@pset create,destroy,mount,snapshot
	     Local+Descendent permissions:
		     group staff @pset

     Example 20: Delegating Property Permissions on a ZFS Dataset
       The following example shows to grant the	ability	to set quotas and
       reservations on the users/home file system.  The	permissions on
       users/home are also displayed.
	     # zfs allow cindys	quota,reservation users/home
	     # zfs allow users/home
	     ---- Permissions on users/home ---------------------------------------
	     Local+Descendent permissions:
		     user cindys quota,reservation
	     cindys% zfs set quota=10G users/home/marks
	     cindys% zfs get quota users/home/marks
	     NAME	       PROPERTY	 VALUE	SOURCE
	     users/home/marks  quota	 10G	local

     Example 21: Removing ZFS Delegated	Permissions on a ZFS Dataset
       The following example shows how to remove the snapshot permission from
       the staff group on the tank/users file system.  The permissions on
       tank/users are also displayed.
	     # zfs unallow staff snapshot tank/users
	     # zfs allow tank/users
	     ---- Permissions on tank/users ---------------------------------------
	     Permission	sets:
		     @pset create,destroy,mount,snapshot
	     Local+Descendent permissions:
		     group staff @pset

     Example 22: Showing the differences between a snapshot and	a ZFS Dataset
       The following example shows how to see what has changed between a prior
       snapshot	of a ZFS dataset and its current state.	 The -F	option is used
       to indicate type	information for	the files affected.
	     # zfs diff	-F tank/test@before tank/test
	     M	     /	     /tank/test/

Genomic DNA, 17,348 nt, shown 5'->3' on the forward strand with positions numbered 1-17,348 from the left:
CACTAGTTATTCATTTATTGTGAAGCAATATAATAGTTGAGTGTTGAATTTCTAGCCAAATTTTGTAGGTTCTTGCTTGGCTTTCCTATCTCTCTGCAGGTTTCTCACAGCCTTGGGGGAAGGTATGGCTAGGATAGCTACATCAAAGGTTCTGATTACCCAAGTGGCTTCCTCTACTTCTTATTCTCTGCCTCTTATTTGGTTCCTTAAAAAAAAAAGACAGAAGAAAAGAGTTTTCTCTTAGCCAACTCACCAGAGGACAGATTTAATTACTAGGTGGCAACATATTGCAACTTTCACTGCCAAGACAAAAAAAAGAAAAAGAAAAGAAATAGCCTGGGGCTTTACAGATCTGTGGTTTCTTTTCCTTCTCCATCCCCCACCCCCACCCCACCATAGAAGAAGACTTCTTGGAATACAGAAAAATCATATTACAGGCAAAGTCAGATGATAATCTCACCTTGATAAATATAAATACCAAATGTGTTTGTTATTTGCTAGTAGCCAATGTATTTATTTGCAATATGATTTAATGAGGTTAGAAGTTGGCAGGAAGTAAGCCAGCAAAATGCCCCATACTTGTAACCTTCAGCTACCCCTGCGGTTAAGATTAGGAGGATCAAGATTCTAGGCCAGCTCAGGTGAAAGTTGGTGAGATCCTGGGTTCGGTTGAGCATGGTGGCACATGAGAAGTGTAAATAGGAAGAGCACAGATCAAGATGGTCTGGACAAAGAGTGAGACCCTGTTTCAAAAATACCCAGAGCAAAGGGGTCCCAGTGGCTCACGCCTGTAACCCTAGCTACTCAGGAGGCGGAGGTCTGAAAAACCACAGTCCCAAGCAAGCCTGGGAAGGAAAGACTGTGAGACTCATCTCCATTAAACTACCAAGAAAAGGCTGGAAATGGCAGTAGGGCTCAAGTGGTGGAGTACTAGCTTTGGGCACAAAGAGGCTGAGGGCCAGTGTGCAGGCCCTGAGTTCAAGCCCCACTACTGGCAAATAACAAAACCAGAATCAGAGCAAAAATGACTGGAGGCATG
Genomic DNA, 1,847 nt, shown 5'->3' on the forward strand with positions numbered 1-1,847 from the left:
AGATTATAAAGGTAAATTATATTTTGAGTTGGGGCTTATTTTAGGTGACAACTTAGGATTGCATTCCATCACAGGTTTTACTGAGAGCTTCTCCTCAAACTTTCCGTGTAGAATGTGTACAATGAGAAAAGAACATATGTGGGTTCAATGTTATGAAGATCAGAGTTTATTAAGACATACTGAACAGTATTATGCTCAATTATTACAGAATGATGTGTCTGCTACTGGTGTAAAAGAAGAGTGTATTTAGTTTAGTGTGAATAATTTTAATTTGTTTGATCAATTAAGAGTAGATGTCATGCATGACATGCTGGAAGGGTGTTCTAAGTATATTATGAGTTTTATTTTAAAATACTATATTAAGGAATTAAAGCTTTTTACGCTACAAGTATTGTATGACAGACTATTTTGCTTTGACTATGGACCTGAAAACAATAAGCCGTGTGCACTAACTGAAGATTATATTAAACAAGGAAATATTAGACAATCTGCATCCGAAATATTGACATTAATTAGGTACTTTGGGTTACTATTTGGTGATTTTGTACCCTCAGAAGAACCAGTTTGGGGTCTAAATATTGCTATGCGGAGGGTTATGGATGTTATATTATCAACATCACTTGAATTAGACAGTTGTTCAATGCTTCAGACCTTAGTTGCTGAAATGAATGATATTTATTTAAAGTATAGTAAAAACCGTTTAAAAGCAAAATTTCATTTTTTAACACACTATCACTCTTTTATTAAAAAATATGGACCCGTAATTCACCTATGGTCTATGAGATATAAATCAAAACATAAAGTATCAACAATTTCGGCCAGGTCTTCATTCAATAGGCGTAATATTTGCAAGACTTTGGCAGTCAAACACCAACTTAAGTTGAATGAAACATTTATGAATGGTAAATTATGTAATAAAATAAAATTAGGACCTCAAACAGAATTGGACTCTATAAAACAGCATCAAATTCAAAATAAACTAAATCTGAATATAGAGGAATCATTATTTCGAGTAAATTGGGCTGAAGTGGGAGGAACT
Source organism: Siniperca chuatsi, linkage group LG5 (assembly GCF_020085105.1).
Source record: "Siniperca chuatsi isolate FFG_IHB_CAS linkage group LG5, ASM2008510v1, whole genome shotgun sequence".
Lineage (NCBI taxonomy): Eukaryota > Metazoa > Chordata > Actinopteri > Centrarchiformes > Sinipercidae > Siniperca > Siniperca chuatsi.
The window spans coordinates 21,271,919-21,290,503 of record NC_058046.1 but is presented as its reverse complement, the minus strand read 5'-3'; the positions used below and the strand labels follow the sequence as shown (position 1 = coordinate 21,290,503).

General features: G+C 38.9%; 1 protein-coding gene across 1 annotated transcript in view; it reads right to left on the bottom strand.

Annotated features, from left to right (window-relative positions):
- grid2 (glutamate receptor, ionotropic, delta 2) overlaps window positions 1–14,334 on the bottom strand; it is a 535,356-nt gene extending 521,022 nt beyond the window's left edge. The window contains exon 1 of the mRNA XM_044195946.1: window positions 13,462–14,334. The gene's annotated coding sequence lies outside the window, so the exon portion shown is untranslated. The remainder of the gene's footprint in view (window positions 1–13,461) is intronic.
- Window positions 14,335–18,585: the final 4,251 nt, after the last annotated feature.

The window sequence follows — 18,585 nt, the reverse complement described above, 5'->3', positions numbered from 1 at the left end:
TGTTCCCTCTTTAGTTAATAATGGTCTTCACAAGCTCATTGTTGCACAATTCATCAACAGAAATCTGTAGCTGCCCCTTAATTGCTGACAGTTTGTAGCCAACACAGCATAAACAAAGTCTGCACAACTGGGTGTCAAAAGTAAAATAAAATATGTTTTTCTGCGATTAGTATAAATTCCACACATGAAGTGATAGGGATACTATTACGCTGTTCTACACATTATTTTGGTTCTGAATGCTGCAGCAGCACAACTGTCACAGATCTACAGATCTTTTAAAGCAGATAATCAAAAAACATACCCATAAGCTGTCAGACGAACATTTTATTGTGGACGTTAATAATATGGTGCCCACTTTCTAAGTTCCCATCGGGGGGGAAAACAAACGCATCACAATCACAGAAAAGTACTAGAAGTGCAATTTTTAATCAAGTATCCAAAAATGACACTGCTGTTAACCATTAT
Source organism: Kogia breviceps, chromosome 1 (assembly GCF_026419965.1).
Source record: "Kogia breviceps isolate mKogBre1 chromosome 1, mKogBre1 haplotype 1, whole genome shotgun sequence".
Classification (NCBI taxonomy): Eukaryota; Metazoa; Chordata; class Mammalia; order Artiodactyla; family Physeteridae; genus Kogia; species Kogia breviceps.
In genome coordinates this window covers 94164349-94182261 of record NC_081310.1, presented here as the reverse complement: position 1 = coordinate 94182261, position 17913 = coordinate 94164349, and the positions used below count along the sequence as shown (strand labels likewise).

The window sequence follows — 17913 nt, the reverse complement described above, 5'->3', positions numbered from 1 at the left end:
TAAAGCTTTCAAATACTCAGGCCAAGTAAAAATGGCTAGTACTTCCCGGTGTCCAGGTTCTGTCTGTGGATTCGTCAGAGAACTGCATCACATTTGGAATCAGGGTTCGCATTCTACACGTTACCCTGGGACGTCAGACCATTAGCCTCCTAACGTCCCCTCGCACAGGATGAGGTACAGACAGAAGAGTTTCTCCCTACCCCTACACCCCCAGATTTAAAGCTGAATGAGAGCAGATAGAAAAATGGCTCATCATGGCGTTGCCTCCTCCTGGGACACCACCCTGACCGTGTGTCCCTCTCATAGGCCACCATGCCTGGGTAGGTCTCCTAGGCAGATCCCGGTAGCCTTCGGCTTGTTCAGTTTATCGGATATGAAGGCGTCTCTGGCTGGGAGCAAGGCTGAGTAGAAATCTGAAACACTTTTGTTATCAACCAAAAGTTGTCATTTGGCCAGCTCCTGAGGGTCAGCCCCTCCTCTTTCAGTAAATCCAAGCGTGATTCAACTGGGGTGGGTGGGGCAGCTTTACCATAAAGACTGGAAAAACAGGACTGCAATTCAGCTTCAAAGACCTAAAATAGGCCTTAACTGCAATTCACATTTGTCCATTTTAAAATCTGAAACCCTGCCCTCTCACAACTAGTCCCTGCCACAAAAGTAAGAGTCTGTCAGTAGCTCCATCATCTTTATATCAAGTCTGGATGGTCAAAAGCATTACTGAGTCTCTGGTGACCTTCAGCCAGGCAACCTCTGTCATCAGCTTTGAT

M	     F	     /tank/test/linked	    (+1)
	     R	     F	     /tank/test/oldname	-> /tank/test/newname
	     -	     F	     /tank/test/deleted
	     +	     F	     /tank/test/created
	     M	     F	     /tank/test/modified

     Example 23: Creating a bookmark
       The following example create a bookmark to a snapshot.  This bookmark
       can then	be used	instead	of snapshot in send streams.
	     # zfs bookmark rpool@snapshot rpool#bookmark

     Example 24: Setting sharesmb Property Options on a	ZFS File System
       The following example show how to share SMB filesystem through ZFS.
       Note that a user	and their password must	be given.
	     # smbmount	//127.0.0.1/share_tmp /mnt/tmp -o
	     user=workgroup/turbo,password=obrut,uid=1000

       Minimal /etc/samba/smb.conf configuration is required, as follows.

       Samba will need to bind to the loopback interface for the ZFS utilities
       to communicate with Samba.  This	is the default behavior	for most Linux
       distributions.

       Samba must be able to authenticate a user.  This	can be done in a num-
       ber of ways (passwd(5), LDAP, smbpasswd(5), &c.).  How to do this is
       outside the scope of this document a refer to smb.conf(5) for more in-
       formation.

       See the USERSHARES section for all configuration	options, in case you
       need to modify any options of the share afterwards.  Do note that any
       changes done with the net(8) command will be undone if the share	is
       ever unshared (like via a reboot).

ENVIRONMENT VARIABLES
     ZFS_MOUNT_HELPER  Cause zfs mount to use mount(8) to mount	ZFS datasets.
		       This option is provided for backwards compatibility
		       with older ZFS versions.

INTERFACE STABILITY
     Committed.

SEE ALSO
     attr(1), gzip(1), ssh(1), chmod(2), fsync(2), stat(2), write(2), acl(5),
     attributes(5), exports(5),	zfsconcepts(7),	zfsprops(7), exportfs(8),
     mount(8), net(8), selinux(8), zfs-allow(8), zfs-bookmark(8),
     zfs-change-key(8),	zfs-clone(8), zfs-create(8), zfs-destroy(8),
     zfs-diff(8), zfs-get(8), zfs-groupspace(8), zfs-hold(8), zfs-inherit(8),
     zfs-jail(8), zfs-list(8), zfs-load-key(8),	zfs-mount(8), zfs-program(8),
     zfs-project(8), zfs-projectspace(8), zfs-promote(8), zfs-receive(8),
     zfs-redact(8), zfs-release(8), zfs-rename(8), zfs-rollback(8),
     zfs-send(8), zfs-set(8), zfs-share(8), zfs-snapshot(8), zfs-unallow(8),
     zfs-unjail(8), zfs-unload-key(8), zfs-unmount(8), zfs-unshare(8),
     zfs-upgrade(8), zfs-userspace(8), zfs-wait(8), zpool(8)

FreeBSD	13.0			 June 30, 2019			  FreeBSD 13.0

NAME | SYNOPSIS | DESCRIPTION | SUBCOMMANDS | EXIT STATUS | EXAMPLES | ENVIRONMENT VARIABLES | INTERFACE STABILITY | SEE ALSO